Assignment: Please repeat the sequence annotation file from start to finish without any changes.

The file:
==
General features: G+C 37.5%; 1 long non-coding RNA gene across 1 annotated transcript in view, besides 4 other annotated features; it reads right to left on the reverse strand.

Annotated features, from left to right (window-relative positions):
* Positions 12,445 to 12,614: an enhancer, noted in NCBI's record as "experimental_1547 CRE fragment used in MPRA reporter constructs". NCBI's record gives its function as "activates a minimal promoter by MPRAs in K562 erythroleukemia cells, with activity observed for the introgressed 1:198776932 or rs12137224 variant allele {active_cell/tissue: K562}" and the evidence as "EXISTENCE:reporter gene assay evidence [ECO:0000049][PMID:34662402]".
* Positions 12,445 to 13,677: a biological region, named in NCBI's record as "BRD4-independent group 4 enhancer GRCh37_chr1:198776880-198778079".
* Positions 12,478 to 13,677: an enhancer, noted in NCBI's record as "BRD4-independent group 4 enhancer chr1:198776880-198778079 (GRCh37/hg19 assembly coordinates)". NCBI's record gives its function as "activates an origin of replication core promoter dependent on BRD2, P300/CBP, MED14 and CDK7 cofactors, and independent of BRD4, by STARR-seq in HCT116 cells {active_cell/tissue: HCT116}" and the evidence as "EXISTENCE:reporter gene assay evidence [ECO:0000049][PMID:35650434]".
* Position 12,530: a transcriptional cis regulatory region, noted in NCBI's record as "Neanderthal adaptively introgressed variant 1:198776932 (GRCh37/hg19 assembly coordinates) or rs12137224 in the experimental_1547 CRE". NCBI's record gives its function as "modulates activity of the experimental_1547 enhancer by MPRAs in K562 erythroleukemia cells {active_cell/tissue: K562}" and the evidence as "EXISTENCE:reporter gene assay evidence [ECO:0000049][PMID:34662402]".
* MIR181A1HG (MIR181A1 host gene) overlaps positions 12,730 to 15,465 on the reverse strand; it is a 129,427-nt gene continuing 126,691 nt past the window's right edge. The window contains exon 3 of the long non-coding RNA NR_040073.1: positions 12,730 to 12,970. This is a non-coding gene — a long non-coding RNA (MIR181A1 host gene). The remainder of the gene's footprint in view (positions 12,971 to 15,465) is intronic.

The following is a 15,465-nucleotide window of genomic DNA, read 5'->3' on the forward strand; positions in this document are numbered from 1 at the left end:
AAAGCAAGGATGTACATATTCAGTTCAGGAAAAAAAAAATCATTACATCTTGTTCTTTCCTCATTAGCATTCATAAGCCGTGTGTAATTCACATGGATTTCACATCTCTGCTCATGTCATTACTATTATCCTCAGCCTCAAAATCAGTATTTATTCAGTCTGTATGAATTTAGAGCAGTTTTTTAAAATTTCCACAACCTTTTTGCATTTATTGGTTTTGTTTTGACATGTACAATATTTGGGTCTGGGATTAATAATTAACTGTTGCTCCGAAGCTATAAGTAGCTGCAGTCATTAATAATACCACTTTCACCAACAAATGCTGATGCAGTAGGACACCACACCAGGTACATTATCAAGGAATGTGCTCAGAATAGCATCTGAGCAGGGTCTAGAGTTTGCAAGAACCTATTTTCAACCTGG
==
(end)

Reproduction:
General features: G+C 37.5%; 1 long non-coding RNA gene across 1 annotated transcript in view, besides 4 other annotated features; it reads right to left on the reverse strand.

Annotated features, from left to right (window-relative positions):
* Positions 12,445 to 12,614: an enhancer, noted in NCBI's record as "experimental_1547 CRE fragment used in MPRA reporter constructs". NCBI's record gives its function as "activates a minimal promoter by MPRAs in K562 erythroleukemia cells, with activity observed for the introgressed 1:198776932 or rs12137224 variant allele {active_cell/tissue: K562}" and the evidence as "EXISTENCE:reporter gene assay evidence [ECO:0000049][PMID:34662402]".
* Positions 12,445 to 13,677: a biological region, named in NCBI's record as "BRD4-independent group 4 enhancer GRCh37_chr1:198776880-198778079".
* Positions 12,478 to 13,677: an enhancer, noted in NCBI's record as "BRD4-independent group 4 enhancer chr1:198776880-198778079 (GRCh37/hg19 assembly coordinates)". NCBI's record gives its function as "activates an origin of replication core promoter dependent on BRD2, P300/CBP, MED14 and CDK7 cofactors, and independent of BRD4, by STARR-seq in HCT116 cells {active_cell/tissue: HCT116}" and the evidence as "EXISTENCE:reporter gene assay evidence [ECO:0000049][PMID:35650434]".
* Position 12,530: a transcriptional cis regulatory region, noted in NCBI's record as "Neanderthal adaptively introgressed variant 1:198776932 (GRCh37/hg19 assembly coordinates) or rs12137224 in the experimental_1547 CRE". NCBI's record gives its function as "modulates activity of the experimental_1547 enhancer by MPRAs in K562 erythroleukemia cells {active_cell/tissue: K562}" and the evidence as "EXISTENCE:reporter gene assay evidence [ECO:0000049][PMID:34662402]".
* MIR181A1HG (MIR181A1 host gene) overlaps positions 12,730 to 15,465 on the reverse strand; it is a 129,427-nt gene continuing 126,691 nt past the window's right edge. The window contains exon 3 of the long non-coding RNA NR_040073.1: positions 12,730 to 12,970. This is a non-coding gene — a long non-coding RNA (MIR181A1 host gene). The remainder of the gene's footprint in view (positions 12,971 to 15,465) is intronic.

The following is a 15,465-nucleotide window of genomic DNA, read 5'->3' on the forward strand; positions in this document are numbered from 1 at the left end:
AAAGCAAGGATGTACATATTCAGTTCAGGAAAAAAAAAATCATTACATCTTGTTCTTTCCTCATTAGCATTCATAAGCCGTGTGTAATTCACATGGATTTCACATCTCTGCTCATGTCATTACTATTATCCTCAGCCTCAAAATCAGTATTTATTCAGTCTGTATGAATTTAGAGCAGTTTTTTAAAATTTCCACAACCTTTTTGCATTTATTGGTTTTGTTTTGACATGTACAATATTTGGGTCTGGGATTAATAATTAACTGTTGCTCCGAAGCTATAAGTAGCTGCAGTCATTAATAATACCACTTTCACCAACAAATGCTGATGCAGTAGGACACCACACCAGGTACATTATCAAGGAATGTGCTCAGAATAGCATCTGAGCAGGGTCTAGAGTTTGCAAGAACCTATTTTCAACCTGG